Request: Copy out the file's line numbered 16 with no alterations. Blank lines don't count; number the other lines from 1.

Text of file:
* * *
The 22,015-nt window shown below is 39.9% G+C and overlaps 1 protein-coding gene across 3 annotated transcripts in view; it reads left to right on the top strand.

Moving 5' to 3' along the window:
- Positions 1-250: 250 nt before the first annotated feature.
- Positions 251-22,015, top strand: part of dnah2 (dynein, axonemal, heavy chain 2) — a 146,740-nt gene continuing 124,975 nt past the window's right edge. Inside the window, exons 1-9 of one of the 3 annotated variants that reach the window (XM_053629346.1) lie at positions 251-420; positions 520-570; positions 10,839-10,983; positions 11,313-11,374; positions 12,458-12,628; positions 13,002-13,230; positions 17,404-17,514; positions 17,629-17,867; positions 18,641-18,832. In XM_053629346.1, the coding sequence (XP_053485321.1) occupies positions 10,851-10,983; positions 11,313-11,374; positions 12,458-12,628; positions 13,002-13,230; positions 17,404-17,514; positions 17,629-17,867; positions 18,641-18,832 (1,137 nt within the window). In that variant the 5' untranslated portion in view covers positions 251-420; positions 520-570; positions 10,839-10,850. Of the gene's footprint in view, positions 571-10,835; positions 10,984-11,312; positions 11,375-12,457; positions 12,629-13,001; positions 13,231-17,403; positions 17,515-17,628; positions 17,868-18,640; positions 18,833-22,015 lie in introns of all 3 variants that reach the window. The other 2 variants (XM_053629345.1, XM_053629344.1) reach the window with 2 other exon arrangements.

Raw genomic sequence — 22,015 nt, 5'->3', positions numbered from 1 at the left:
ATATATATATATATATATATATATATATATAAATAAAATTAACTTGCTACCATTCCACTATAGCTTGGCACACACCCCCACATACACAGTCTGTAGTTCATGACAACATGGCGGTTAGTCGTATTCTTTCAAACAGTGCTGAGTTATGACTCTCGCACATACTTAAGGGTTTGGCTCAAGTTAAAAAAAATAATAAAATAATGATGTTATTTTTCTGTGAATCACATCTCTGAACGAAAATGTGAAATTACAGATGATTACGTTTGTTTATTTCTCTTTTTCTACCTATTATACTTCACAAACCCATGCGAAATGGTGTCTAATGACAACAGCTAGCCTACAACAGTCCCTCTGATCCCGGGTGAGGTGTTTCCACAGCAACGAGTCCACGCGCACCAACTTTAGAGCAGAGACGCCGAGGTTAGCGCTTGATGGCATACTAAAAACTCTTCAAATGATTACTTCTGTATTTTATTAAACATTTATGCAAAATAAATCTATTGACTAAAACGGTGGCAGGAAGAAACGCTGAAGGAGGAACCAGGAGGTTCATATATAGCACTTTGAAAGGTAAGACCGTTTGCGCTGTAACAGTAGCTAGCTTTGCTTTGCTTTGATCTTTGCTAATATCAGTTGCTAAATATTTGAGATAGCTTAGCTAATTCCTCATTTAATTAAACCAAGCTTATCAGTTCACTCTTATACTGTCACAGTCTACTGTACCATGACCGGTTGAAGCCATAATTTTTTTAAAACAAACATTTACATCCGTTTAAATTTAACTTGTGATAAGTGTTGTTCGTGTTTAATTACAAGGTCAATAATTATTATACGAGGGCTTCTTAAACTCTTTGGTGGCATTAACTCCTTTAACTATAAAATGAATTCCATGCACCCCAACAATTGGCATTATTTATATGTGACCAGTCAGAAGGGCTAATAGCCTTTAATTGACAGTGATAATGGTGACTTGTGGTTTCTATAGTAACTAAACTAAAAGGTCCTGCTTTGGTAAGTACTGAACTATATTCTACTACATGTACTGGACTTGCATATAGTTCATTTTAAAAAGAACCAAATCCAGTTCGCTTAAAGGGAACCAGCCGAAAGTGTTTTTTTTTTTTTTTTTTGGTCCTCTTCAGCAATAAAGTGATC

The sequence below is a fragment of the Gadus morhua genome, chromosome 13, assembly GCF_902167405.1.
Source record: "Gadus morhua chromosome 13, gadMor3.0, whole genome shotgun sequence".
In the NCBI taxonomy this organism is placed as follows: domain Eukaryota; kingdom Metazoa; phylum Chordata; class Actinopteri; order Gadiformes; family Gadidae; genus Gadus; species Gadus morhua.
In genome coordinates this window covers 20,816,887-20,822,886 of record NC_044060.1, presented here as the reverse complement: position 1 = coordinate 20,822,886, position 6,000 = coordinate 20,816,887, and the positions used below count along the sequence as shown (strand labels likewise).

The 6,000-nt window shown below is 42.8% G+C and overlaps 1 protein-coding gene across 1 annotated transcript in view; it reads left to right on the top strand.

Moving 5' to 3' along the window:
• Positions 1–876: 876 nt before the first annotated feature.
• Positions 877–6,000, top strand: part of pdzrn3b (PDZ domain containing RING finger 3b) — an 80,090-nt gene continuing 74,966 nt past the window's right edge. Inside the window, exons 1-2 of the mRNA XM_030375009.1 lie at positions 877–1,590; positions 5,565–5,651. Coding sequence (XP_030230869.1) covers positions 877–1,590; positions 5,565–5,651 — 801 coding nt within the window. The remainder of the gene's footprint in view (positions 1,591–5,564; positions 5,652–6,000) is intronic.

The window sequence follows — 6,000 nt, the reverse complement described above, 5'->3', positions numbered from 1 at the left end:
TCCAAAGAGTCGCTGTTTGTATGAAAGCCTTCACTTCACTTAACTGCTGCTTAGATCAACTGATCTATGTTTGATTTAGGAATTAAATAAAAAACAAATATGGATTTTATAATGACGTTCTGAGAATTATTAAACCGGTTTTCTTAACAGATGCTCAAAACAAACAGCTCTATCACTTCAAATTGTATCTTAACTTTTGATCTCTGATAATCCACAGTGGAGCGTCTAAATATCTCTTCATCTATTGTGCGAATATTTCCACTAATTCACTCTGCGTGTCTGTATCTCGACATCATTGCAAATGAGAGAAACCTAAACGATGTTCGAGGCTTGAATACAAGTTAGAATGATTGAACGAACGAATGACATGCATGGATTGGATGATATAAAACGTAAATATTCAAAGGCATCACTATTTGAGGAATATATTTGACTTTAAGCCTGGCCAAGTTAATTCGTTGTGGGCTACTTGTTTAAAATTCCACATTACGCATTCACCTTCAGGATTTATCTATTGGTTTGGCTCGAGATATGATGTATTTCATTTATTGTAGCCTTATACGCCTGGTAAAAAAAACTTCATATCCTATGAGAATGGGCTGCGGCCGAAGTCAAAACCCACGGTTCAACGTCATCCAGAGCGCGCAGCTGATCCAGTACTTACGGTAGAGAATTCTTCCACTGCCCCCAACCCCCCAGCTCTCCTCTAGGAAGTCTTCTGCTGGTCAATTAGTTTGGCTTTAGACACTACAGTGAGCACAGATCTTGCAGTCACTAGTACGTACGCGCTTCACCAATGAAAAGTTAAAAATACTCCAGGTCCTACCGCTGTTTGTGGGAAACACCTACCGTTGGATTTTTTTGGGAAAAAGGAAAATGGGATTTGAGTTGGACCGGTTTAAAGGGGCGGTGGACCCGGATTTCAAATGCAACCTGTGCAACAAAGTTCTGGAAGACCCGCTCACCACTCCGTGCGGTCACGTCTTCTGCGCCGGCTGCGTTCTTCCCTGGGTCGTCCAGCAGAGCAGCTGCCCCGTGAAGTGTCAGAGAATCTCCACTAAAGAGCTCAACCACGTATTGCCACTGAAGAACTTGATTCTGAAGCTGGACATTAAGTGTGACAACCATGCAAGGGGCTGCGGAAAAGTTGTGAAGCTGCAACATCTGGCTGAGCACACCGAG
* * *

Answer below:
TCCAAAGAGTCGCTGTTTGTATGAAAGCCTTCACTTCACTTAACTGCTGCTTAGATCAACTGATCTATGTTTGATTTAGGAATTAAATAAAAAACAAATATGGATTTTATAATGACGTTCTGAGAATTATTAAACCGGTTTTCTTAACAGATGCTCAAAACAAACAGCTCTATCACTTCAAATTGTATCTTAACTTTTGATCTCTGATAATCCACAGTGGAGCGTCTAAATATCTCTTCATCTATTGTGCGAATATTTCCACTAATTCACTCTGCGTGTCTGTATCTCGACATCATTGCAAATGAGAGAAACCTAAACGATGTTCGAGGCTTGAATACAAGTTAGAATGATTGAACGAACGAATGACATGCATGGATTGGATGATATAAAACGTAAATATTCAAAGGCATCACTATTTGAGGAATATATTTGACTTTAAGCCTGGCCAAGTTAATTCGTTGTGGGCTACTTGTTTAAAATTCCACATTACGCATTCACCTTCAGGATTTATCTATTGGTTTGGCTCGAGATATGATGTATTTCATTTATTGTAGCCTTATACGCCTGGTAAAAAAAACTTCATATCCTATGAGAATGGGCTGCGGCCGAAGTCAAAACCCACGGTTCAACGTCATCCAGAGCGCGCAGCTGATCCAGTACTTACGGTAGAGAATTCTTCCACTGCCCCCAACCCCCCAGCTCTCCTCTAGGAAGTCTTCTGCTGGTCAATTAGTTTGGCTTTAGACACTACAGTGAGCACAGATCTTGCAGTCACTAGTACGTACGCGCTTCACCAATGAAAAGTTAAAAATACTCCAGGTCCTACCGCTGTTTGTGGGAAACACCTACCGTTGGATTTTTTTGGGAAAAAGGAAAATGGGATTTGAGTTGGACCGGTTTAAAGGGGCGGTGGACCCGGATTTCAAATGCAACCTGTGCAACAAAGTTCTGGAAGACCCGCTCACCACTCCGTGCGGTCACGTCTTCTGCGCCGGCTGCGTTCTTCCCTGGGTCGTCCAGCAGAGCAGCTGCCCCGTGAAGTGTCAGAGAATCTCCACTAAAGAGCTCAACCACGTATTGCCACTGAAGAACTTGATTCTGAAGCTGGACATTAAGTGTGACAACCATGCAAGGGGCTGCGGAAAAGTTGTGAAGCTGCAACATCTGGCTGAGCACACCGAG